Cyclequest: have fun, help charities.

Newport’s informal cycling group has breathed new life into Cyclequest in recent months.

Entrants to the 2 Cyclequest events since its revival have contributed £35.00 to SANDS, the Stillbirth and Neonatal Birth Charity, in memory of Sylvie and £60.00 to the Alzheimer’s Society in celebration of Lorna.

People have relished the challenge and arrived back glowing after their 3 hours of bagging checkpoints on 2 wheels. Ian has updated the all-time points rankings – I will publish them asap as some riders are keen to know.

We plan to run future events for charities; ideas are in the air, too for a few changes, possibly including some to encourage runners as well as cyclists to enter and to encourage the less experienced rider.
Watch this space for updates; heartfelt thanks to all who have participated in any way.
Happy New Year.


Summer Cycling

Summer has arrived in North Pembrokeshire: we have had a few really hot days with real sunshine and the showers, though sharp, have been short.

Visitors and locals are out and about in Newport in increasing numbers but if you like quiet and amazing views, you can head up onto the slopes of Carningli: it is glorious.

Graham has been out with cyclists new to the area: they return with broad grins on their faces and plans to return.

Summer clouds, Carningli

A bright June day, Carningli

carningli jun 15a

Social Bike Ride this Thursday

We plan an outing from Newport on quiet roads – exact route will depend on who comes along – the aim is for everyone enjoy themselves.

We meet at Carningli Centre at 10.00 on Thursday 2nd April.
It is free of charge if you bring your own bikes, normal hire prices for ours (if possible, please let us know in advance if you wish to hire).

Hope to see you on Thursday.

Mike’s Spanish ‘Everest.’

Mike and Pete’s training for their epic bike ride from Seville to Santiago de Compostela across Spain continues apace: their flight is booked for three weeks today.

Pete has calculated that the total climbs on their route equate to just over the height of Mount Everest: call it 30,000 feet.

Whilst on the Beara in West Cork, Mike and Graham rode over the Healy Pass into County Kerry and back down to sea level at Kilmackilogue, before retracing their route to Adrigole. The Healy Pass road is not ridiculously steep but it is relentless: it snakes up via hairpin bend after hairpin bend after (yet another) hairpin bend.

View down the Healy Pass

View down the Healy Pass (Cork side)

At the top the mountains of Kerry suddenly appear. The road swoops downhill, passing Glanmore lake far below.

Looking down on Glanmore Lake

Looking down on Glanmore Lake

At lower levels the road passes through lush woodlands before heading out to Kilmakilogue Harbour on the North-facing coast, where a friendly pub is handy for a refreshment break.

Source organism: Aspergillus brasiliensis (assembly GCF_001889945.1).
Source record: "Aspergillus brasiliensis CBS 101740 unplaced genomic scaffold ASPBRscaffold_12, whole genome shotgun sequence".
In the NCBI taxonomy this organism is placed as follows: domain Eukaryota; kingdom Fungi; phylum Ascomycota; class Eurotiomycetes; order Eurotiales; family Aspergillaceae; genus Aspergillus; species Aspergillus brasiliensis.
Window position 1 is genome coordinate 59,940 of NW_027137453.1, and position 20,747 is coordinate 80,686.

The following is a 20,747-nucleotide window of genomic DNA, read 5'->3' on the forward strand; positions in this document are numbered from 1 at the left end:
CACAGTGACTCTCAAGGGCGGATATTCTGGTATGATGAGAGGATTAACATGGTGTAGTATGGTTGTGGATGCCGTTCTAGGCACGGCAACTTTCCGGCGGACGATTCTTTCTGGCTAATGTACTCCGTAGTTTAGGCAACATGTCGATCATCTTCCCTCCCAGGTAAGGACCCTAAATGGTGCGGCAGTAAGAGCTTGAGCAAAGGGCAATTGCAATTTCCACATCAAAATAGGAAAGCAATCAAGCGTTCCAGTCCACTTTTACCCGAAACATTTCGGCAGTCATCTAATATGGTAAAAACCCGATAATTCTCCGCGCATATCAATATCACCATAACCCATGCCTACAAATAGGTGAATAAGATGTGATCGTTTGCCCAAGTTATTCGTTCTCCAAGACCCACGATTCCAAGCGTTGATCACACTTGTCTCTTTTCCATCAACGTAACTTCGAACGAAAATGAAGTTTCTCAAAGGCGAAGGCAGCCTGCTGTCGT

Kilmackilogue Harbour

Kilmackilogue Harbour

The return trip is somewhat tougher, as the climb is steeper towards the top. However, Mike and Graham completed the ride in about 3 hours.

Total height climbed was around 2,000 feet. So, returning to the Everest comparison I mentioned earlier, that made one fifteenth of an Everest, likewise one fifteenth of the climbing on the Seville to Santiago de Compostela route – and all in 3 hours.
It looks more doable when  viewed that way – next year the Himalayas, Mike?

Mike and Pete’s big Spanish ride – training update

There are only 4 weeks to go before Mike and Pete set off on their mountain bike adventure across Spain. 1,000 km of back roads and tracks on plains and mountains lie ahead of them along the Via de la Plata, a lesser known pilgrim route between Seville and Santiago de la Compostela.

Graham (Carningli Bike Hire) is one of the group of friends supporting Mike’s pre-trip fitness drive, so on their recent visit to the Beara in South West Ireland a few bike outings were a must.

The peninsula is hilly: the Caha Mountains form its spine, with little flat ground between mountain and sea. Magnificent views across to the ring of Kerry to the North, Bantry Bay, South and the  Atlantic, West are breathtaking on a fine day – that is if the Atlantic gales have not already taken your breath away.

Checking the map

Checking the map

One route started at sea level in the fishing port of Castletownbere. After a stiff climb over the ridge, the West wind nearly blew them off their bikes on the track down past the abandoned copper mines to Allihies, in the far West. A German tourist took pity on them at the local shop, plying them with almond slices, which put the strength in their legs to take them along roads to ‘Town.’

Ready to ride to Allihies

Ready to ride to Allihies

Graham toils up

Graham about to feel the wind

A new season of cycling

17 years ago today, we moved to Newport, Pembrokeshire. Recalling the excitement, not to mention stress, of moving day reminds me that one of our reasons for coming to Pembrokeshire was the mild winters. We hardly ever have snow here. Even frost is a rarity some years (compared with Yorkshire, every year!).

It is still February but when the sun shines you can feel its warmth. Evenings are growing lighter, birds have started singing. Views are amazing because the trees are still leafless. It is a quiet time of year, but in Newport nearly every cafe, shop etc. is open.

So – ideal moment for an early season bike ride. Our first hirers of the season returned grinning after a 4+ hour off/on road extended tour of Cwm Gwaun (Gwaun Valley). They followed bridleways on the North West of Carningli and over into the valley. They met the legendary Bessie at her pub in Pontfaen before the only really hard bit, taking a stretch of pretty rough track up onto the Eastern slope of the mountain. The superb view down to the sea when you reach the top made the climb worthwhile, then it was downhill all the way back to Newport.

Why not try it?